In these strict times it’s great to see a band cutting gloriously loose and the Slits are loose. Not in an un-together way- their musicianship is amazing- bass goddess Tessa is awesome- big, loping, dub bass lines played with a fingered precision she has got to be one of the best bass players out there and the new members of the crew are equally fab. Guitarist Michelle Hill’s clipped scratching six string is so precise and the drumming has the classic Slits time changes nailed. Where the Slits rule over any other band, though, is their joyous, celebratory looseness- a deliberate capturing of the moment that most bands seem too dogmatic, too stiff and too scared to pull off.
This mostly comes from Ari Up, who is a dynamic force of nature. With her endless dreads and gold hot pants she cuts a powerful figure and her instinctive feel is fantastically opposite to the earnest plod of male bands with their whole dullard approach to music. Ari Up is so alive that the room brims with her glowing energy. The Slits make you feel super alive with their punk reagge party. If Ari Up feels like walking onstage and singing along with the music getting played over the PA she will. If she feels like inviting a drunk from the crowd on stage to dance with her ‘pom pom; she will, if the Slits songs need a sudden time change from punk to dub to free jazz then they will have one. The band teeters on chaos but a deliberate chaos like the free jazz genius of the fifties. This is not a messy mess but a brilliantly instinctive sound tracking of he moment that pulls you in, a joyous celebration of life and sex that is always utterly compulsive.
Formed in the heart of punk in 1976 the Slits were friends of the Clash and the Pistols, they cut one classic album, ‘Cut’ that has the unique trick of never dating. They fused punk and reggae into one big party and made ‘femi rhythms’ naturally opposed to the plodding 4/4’s of bloke rock. Ari Up was a tangled haired, in your face teenage tearaway and the band were brilliantly going in ten directions at once. Their second album ‘Return Of the Giant Slits’ was esoteric freak jazz with dub undertones that confused nearly everybody but still sounds amazing to this day.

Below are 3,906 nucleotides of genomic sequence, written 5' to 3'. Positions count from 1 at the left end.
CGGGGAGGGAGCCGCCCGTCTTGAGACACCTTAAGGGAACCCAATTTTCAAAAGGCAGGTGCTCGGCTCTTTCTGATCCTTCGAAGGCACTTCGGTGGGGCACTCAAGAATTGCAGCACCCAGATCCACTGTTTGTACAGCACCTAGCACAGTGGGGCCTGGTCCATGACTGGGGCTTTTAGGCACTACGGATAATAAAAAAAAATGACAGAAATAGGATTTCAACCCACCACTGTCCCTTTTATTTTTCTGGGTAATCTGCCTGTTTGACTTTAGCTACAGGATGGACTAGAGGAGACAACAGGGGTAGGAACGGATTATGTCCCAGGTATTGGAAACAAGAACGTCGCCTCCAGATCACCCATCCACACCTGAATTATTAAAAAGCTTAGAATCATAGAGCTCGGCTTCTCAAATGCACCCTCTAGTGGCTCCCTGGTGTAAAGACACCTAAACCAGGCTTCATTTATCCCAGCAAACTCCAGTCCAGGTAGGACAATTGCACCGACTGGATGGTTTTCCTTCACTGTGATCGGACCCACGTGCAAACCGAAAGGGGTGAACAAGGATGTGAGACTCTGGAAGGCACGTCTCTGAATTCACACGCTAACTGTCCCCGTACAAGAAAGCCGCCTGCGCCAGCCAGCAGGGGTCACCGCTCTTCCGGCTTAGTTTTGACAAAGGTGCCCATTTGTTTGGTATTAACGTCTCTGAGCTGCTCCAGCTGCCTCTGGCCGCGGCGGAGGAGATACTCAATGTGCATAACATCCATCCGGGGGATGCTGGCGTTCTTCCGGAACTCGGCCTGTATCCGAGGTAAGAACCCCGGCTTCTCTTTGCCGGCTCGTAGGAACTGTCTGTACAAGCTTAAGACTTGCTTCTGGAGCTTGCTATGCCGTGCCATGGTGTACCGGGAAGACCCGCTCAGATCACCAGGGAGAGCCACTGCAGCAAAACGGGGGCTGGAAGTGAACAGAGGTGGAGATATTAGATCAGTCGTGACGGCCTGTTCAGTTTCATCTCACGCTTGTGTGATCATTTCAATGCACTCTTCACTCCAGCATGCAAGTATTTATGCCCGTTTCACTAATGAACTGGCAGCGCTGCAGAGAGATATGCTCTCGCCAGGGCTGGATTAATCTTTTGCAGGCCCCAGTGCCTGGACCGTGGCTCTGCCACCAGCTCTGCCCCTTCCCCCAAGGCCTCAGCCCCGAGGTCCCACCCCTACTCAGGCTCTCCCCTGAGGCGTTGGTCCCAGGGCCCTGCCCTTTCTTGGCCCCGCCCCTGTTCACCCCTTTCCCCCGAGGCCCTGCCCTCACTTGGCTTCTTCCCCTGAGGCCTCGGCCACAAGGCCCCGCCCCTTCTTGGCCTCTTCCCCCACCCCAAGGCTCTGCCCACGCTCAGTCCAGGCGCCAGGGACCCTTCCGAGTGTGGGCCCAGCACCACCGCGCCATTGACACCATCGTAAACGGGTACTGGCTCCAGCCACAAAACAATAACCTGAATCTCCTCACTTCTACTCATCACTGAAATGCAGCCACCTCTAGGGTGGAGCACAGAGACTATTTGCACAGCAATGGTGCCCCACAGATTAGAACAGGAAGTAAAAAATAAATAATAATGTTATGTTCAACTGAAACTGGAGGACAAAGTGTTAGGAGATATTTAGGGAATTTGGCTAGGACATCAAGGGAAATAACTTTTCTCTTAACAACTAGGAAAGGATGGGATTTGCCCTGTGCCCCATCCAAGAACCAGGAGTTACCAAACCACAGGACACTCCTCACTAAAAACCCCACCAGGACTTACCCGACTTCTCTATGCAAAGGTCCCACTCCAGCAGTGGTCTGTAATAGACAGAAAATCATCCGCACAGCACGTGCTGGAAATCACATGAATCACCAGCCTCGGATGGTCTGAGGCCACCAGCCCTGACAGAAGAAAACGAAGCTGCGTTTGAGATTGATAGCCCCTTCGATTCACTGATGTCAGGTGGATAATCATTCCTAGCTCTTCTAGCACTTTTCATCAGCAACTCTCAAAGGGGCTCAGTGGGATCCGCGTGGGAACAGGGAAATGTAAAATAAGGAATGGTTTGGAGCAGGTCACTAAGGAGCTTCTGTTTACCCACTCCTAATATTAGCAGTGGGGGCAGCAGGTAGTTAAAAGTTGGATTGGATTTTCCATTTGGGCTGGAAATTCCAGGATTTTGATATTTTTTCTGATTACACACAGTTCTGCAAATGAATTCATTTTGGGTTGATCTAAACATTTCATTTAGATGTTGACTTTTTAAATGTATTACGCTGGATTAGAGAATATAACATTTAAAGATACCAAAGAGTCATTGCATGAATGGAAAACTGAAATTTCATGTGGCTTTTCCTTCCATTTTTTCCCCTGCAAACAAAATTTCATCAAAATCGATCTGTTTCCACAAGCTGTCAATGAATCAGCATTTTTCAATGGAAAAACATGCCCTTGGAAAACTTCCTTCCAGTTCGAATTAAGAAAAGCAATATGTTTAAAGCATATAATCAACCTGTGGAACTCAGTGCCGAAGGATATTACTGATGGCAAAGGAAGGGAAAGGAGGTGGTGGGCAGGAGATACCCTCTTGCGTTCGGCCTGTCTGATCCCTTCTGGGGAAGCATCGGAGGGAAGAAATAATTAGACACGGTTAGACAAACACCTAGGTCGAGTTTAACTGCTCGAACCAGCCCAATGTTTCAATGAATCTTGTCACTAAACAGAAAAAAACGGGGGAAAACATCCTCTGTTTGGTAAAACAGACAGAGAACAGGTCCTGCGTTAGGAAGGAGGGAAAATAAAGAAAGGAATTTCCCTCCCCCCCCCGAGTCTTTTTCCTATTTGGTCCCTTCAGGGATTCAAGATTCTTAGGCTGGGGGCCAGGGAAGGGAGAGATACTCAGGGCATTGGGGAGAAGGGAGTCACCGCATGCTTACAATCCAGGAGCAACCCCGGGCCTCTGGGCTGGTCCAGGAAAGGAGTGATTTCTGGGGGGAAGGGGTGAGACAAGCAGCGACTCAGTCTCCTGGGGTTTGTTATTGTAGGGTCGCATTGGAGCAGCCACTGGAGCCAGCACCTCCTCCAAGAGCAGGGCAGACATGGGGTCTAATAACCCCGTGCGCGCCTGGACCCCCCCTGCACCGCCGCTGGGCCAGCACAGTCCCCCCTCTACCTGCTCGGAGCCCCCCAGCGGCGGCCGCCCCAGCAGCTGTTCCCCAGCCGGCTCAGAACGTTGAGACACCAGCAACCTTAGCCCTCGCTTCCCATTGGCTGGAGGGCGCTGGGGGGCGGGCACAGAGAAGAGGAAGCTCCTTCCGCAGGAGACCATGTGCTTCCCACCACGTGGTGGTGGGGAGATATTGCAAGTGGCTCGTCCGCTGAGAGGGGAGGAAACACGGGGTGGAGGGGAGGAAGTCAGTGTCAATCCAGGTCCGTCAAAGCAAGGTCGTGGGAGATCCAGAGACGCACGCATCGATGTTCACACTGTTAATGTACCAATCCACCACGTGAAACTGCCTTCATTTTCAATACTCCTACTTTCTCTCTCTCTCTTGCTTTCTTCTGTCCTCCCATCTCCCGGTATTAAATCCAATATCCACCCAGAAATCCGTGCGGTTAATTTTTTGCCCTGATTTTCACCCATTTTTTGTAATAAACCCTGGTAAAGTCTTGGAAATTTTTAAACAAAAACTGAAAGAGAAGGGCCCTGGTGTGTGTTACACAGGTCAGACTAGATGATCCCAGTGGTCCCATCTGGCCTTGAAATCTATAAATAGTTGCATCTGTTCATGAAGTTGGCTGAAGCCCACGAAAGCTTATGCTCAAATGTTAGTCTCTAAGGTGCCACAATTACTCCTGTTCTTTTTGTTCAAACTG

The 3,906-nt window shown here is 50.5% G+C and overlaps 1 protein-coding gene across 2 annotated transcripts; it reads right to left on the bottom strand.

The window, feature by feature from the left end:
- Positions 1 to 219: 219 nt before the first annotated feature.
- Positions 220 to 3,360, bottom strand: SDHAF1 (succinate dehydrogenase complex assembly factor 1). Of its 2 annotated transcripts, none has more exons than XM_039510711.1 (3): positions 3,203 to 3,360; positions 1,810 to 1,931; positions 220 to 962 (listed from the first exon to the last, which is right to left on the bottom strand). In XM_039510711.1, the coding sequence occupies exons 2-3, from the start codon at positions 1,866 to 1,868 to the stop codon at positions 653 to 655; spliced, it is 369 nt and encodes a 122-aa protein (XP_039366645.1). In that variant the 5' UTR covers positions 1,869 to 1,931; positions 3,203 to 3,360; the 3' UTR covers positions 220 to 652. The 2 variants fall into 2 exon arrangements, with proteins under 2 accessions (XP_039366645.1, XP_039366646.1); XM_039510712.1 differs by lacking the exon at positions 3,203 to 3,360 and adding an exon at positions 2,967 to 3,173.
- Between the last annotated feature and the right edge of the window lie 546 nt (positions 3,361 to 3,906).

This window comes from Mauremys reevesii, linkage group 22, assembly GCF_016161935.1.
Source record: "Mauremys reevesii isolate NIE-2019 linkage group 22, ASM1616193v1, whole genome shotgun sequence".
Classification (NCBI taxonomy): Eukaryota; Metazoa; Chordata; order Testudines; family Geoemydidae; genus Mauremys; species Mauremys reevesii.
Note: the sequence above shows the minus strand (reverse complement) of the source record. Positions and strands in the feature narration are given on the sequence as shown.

The reformation of the band was great news, it’s really cool to see Tessa up there playing the bass again and if her and Ari are the only original members it doesn’t really matter. The Slits were revolutionary they rewrote the rulebook then providing an extraordinary template for all the best woman to plunder in the last thirty years (and a big inspiration to a lot of bloke rockers who were felling it).
If in 1977 they were too free and wild for most people they almost sound like a pop band in 2009. With added keyboard player Hollie (daughter of Pistols drummer Paul Cook) there is a great dynamic onstage with her and Ari Up trading off vocals that are so imaginative and clever that it leaves you gasping. Hollie has a natural charisma that is powerful enough not to be washed away by Ari’s tidal wave of presence and her vocals are perfect for the Slits experience.
The Slits stuff more melody and great ideas into their songs than most bands manage in a lifetime, their off kilter rhythms are dance detonators and the whole punky reaggae vibe has the hall bouncing. Fusing the best of both forms of rebel music the Slits have created a unique and brilliant hybrid that sets them apart from everyone else.
Of course they played ‘Heard It through The Grapevine’ and it it’s still an amazing version- for me better than the original with its time changes and hyper singing. ‘Typical Girls’ is devilish and the new songs from their upcoming third album are as original and brilliant as anything in their career
The Slits are a stunning live experience and the just released third album should hopefully see them breakthrough into a musical landscape that is potentially far more welcoming than when they were first running free around the circuit in the late seventies. That is if the cowards that run the radio dare to play something as thrilling and as alive as this.
In the meantime go and see the Slits live.